he cloth uncovered. The stockings, were of blue broadcloth, tied, or pinned on, which reached from the knees, into the mouth of the moccasins.--Around her toes only she had some rags, and over these her buckskin moccasins. Her gown was of undressed flannel, colored brown. It was made in old yankee style, with long sleeves, covered the top of the hips, and was tied before in two places with strings of deer skin. Over all this, she wore an Indian blanket. On her head she wore a piece of old brown woollen cloth made somewhat like a sun bonnet.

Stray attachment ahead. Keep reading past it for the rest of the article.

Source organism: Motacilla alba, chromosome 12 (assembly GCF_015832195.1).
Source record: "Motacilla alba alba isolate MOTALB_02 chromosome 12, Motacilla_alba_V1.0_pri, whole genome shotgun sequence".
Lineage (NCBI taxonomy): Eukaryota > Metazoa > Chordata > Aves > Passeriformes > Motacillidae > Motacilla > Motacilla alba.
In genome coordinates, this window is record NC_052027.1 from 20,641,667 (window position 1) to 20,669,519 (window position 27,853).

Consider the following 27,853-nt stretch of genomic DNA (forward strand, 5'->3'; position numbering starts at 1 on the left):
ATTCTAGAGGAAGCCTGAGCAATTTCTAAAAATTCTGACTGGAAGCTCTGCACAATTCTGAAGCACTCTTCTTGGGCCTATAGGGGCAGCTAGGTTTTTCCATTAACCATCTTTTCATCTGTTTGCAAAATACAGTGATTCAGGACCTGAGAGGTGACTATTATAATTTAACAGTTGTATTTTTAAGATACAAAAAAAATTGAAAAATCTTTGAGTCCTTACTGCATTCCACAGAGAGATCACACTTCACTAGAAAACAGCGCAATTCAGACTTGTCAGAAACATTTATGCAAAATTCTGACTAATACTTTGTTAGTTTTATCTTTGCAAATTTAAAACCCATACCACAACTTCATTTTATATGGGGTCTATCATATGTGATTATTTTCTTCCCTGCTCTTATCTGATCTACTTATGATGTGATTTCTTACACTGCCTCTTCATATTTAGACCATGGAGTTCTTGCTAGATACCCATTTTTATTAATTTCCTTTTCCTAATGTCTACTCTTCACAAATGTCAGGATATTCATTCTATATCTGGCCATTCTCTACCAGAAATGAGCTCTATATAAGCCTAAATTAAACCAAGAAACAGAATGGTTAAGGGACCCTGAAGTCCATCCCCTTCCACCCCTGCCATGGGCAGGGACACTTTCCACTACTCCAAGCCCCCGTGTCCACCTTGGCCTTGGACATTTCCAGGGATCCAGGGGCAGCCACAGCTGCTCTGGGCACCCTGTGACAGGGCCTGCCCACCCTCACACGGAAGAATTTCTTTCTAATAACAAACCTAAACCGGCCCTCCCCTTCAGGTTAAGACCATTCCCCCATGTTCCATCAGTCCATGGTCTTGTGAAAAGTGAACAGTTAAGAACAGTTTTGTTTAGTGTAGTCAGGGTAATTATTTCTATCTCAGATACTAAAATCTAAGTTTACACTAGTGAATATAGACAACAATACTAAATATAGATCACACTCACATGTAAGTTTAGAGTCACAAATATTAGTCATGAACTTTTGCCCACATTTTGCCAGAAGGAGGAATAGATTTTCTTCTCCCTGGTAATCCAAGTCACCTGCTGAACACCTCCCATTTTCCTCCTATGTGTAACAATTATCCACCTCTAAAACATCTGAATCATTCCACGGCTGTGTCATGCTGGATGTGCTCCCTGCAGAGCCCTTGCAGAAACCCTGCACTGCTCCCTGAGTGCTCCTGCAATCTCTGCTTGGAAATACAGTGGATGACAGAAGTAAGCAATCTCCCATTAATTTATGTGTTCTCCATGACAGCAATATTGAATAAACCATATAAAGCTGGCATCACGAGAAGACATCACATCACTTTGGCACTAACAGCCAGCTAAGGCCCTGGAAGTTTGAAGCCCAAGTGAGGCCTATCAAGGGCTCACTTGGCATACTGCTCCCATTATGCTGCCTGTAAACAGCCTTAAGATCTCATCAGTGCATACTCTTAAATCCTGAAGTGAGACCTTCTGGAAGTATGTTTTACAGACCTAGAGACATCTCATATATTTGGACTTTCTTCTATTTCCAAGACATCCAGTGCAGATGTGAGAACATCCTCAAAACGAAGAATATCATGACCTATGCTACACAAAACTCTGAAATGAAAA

Such was the dress that this woman was contented to wear, and habit had rendered it convenient and comfortable. She wore it not as a matter of t necessity, but from choice, for it will be seen in the sequel, that her property is sufficient to enable her to dress in the best fashion, and to allow her every comfort of life.
Her house, in which she lives, is 20 by 28 feet; built of square timber, with a shingled roof, and a framed stoop. In the centre of the house is a